of surplus in the hands of the owners of capital - combined with a mode of
exchange — money, mediating relationships within financialized circuits —
and a mode of consumption; or rather, intense levels of commodity
overconsumption. The advantage of this more expansive 'mode of practice'
framing over the more usual 'mode of production' is that it acknowledges
the importance of other practices besides producing goods: communication,
exchange, inquiry, consumption and organization, with each aspect of these
having economic, political, cultural and ecological components."

This is much better than Morozov: it cuts straight to the chase, rather
than beating around the theoretical bush. Strom is saying that the new
standard model of contemporary capitalism emerges when technoscience is
applied to produce and condition the environments in which business
operations are carried out and consumer choices are made. This is a classic
cybernetic strategy: to become the master of a feedback loop you do not
attempt to directly control all the participating nodes. Instead, you
create and continuously adjust the framework in which those nodes interact.
You do this with architecture, with media, with networks, with interaction
design, and also with the characteristic forms of contemporary governance:
tax policies, regulatory systems, surveillance and police control of
problematic individuals. For Strom, the classic expample of this type of
cybernetic capitalism is Google, just as it was for Morozov. Indeed, Strom
lists in slightly more detail than Morozov all of Alphabet's endeavors, the
core services, the ads, the AI, the educational programs, the network
infrastructure, the self-driving car research - and I would add quite
crucially, the provision of information services to governments that became
obvious through Eric Schmidt's collaboration's with the American state.
Surely no other company has done so much to shape the practical and
informational environments in which we live, and which we help modulate all
the time, through the feedback information that we deliver to Google's
servers on Google's terms. However, you could also find a lot of rivals for
Google's world-shaping powers: Amazon, for instance, or Apple, or the
Chinese state, or the NSA, etc etc. It's a short article, but Strom makes a
good start on analyzing how these different kinds of entities interact: in
one brilliant paragraph he shows how the creation of free money by the
Federal Reserve (and other central banks, I would add) has fueled the
growth of financial corporations like Vanguard, BlackRock and Fidelity,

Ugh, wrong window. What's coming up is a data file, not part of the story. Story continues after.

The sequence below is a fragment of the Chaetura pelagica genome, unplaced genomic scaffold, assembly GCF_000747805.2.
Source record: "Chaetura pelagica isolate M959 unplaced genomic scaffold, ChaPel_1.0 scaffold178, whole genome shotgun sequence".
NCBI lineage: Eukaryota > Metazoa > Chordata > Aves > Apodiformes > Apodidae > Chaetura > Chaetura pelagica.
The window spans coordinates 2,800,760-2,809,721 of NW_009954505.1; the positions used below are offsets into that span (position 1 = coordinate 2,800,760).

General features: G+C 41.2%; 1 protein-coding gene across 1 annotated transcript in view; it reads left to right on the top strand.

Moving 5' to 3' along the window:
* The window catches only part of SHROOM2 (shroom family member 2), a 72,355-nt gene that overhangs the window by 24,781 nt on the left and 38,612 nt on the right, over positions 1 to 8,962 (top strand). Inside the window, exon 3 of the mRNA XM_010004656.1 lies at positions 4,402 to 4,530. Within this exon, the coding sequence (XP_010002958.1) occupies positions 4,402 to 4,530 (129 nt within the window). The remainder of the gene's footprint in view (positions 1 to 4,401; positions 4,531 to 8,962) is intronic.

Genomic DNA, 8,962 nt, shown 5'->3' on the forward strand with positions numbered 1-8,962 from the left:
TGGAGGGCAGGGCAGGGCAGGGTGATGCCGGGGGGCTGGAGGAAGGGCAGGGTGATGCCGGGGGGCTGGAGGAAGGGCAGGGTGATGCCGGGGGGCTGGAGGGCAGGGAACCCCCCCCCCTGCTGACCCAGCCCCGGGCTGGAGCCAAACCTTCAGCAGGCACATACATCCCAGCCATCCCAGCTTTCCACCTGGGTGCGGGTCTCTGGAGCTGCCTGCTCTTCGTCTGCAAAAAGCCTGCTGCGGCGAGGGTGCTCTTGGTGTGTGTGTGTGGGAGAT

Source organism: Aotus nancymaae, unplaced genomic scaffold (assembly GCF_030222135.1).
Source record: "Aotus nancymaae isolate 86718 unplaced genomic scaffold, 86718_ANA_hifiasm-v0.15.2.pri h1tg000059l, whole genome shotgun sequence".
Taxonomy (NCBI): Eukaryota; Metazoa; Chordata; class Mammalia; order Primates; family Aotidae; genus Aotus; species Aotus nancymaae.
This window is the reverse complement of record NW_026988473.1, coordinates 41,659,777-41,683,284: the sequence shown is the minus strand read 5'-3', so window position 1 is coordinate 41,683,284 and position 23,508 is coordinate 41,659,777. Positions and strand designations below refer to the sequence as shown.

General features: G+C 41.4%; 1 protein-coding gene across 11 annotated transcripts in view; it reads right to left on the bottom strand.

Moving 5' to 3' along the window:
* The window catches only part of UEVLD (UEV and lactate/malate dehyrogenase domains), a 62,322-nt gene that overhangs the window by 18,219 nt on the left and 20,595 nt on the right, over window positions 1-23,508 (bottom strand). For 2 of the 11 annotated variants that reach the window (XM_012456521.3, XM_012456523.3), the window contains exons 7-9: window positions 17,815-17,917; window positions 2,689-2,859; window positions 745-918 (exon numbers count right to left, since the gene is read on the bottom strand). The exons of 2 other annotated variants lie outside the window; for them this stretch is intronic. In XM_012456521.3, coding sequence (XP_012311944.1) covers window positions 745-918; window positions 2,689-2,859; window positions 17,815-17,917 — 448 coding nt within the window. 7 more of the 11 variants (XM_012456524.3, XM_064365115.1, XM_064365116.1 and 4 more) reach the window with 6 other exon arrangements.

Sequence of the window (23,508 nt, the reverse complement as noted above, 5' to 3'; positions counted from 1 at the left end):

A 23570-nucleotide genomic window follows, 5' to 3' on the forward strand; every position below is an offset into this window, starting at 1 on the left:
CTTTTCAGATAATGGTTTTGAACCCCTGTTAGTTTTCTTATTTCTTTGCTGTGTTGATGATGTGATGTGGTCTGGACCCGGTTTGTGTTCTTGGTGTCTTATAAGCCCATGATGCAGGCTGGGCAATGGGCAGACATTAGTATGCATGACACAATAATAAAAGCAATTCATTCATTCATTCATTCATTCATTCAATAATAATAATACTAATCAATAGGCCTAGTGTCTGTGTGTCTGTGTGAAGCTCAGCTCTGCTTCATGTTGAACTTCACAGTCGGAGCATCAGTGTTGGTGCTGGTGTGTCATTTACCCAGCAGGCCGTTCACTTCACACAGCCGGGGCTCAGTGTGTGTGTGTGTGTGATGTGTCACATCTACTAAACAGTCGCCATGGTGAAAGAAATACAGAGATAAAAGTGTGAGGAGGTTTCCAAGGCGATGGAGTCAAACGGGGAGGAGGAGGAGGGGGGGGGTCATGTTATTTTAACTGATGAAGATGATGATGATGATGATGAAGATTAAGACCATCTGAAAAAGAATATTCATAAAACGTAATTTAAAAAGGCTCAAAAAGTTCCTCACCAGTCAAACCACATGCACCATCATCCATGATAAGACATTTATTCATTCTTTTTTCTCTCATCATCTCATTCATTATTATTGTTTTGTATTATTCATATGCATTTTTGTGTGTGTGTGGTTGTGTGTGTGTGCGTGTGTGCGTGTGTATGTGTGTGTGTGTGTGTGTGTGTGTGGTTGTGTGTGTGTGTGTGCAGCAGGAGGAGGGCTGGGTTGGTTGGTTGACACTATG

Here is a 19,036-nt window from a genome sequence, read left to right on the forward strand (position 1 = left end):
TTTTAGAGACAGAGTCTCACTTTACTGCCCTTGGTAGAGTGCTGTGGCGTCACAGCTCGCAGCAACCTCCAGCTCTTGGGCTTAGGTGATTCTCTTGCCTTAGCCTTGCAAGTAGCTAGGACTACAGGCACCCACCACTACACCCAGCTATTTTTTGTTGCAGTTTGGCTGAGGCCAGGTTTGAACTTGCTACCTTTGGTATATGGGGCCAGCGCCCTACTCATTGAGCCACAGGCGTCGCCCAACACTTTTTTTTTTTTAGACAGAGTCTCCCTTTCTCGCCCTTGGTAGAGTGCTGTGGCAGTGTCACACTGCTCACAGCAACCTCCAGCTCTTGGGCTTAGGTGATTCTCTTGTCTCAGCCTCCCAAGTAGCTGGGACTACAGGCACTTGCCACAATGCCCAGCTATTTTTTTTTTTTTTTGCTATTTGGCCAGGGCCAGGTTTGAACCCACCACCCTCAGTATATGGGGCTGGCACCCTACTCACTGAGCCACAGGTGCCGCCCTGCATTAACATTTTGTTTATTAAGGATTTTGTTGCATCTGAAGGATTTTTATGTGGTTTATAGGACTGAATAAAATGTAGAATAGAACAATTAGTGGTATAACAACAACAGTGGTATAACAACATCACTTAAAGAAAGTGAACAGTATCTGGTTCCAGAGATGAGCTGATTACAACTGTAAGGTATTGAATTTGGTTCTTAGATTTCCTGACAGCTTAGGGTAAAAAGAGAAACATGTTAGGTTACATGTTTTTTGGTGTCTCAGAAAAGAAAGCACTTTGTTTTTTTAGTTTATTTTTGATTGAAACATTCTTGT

which have in turn poured money into the tech titans, enabling their R&D
departments to carry out research and innovation on scales that go beyond
the nation-states of yore. An overarching logic binds these different
entities together, that's the point.

So to wrap it up, the "standard model" of contemporary capitalism is
definitely not a firm selling advertising widgets. Nor even less is it a
mere parasite feeding on *your* boundless creativity. Instead, the standard
model now entails an expansive "mode of practice" that actively builds,
monitors and adjusts the productive/communicative frameworks in which the
individual's tastes and productive potentials will be expressed, actualized
and satisfied, ideally with no leftover energies of dissent. This is a
tremendously innovative model of political economy, very much comparable to
the inventions of the European bourgeoisies when they set up the early
factories on the back of a world market created by state-sponsored
colonization and the plantation system. Morozov is right, it's idiotic to
call such a system "technofeudalism." Yet it's also a pity that despite all
the insights of Marx, today's Marxists are by and large incapable of
analyzing cybernetic logic and its consequences in concrete and
quantifiable terms. At least Strom, and perhaps some other Arena authors,
have got a start on it.

Still, one large and timely question remains unasked: What are the Googles
and Amazons and all their political allies going to do in the face of an
emergent governing logic that is not cybernetic at all, but instead, aims
at ideological and police control of individual bodies characterized by
sex, class and race? In short, what is cybernetic capitalism going to do
about the new fascism?


1. Evgeny Morozov, "Critique of Techno-Feudal Reason," in New Left Review

2. Timothy Erik Strom, "Capital and Cybernetics," in New Left Review 135: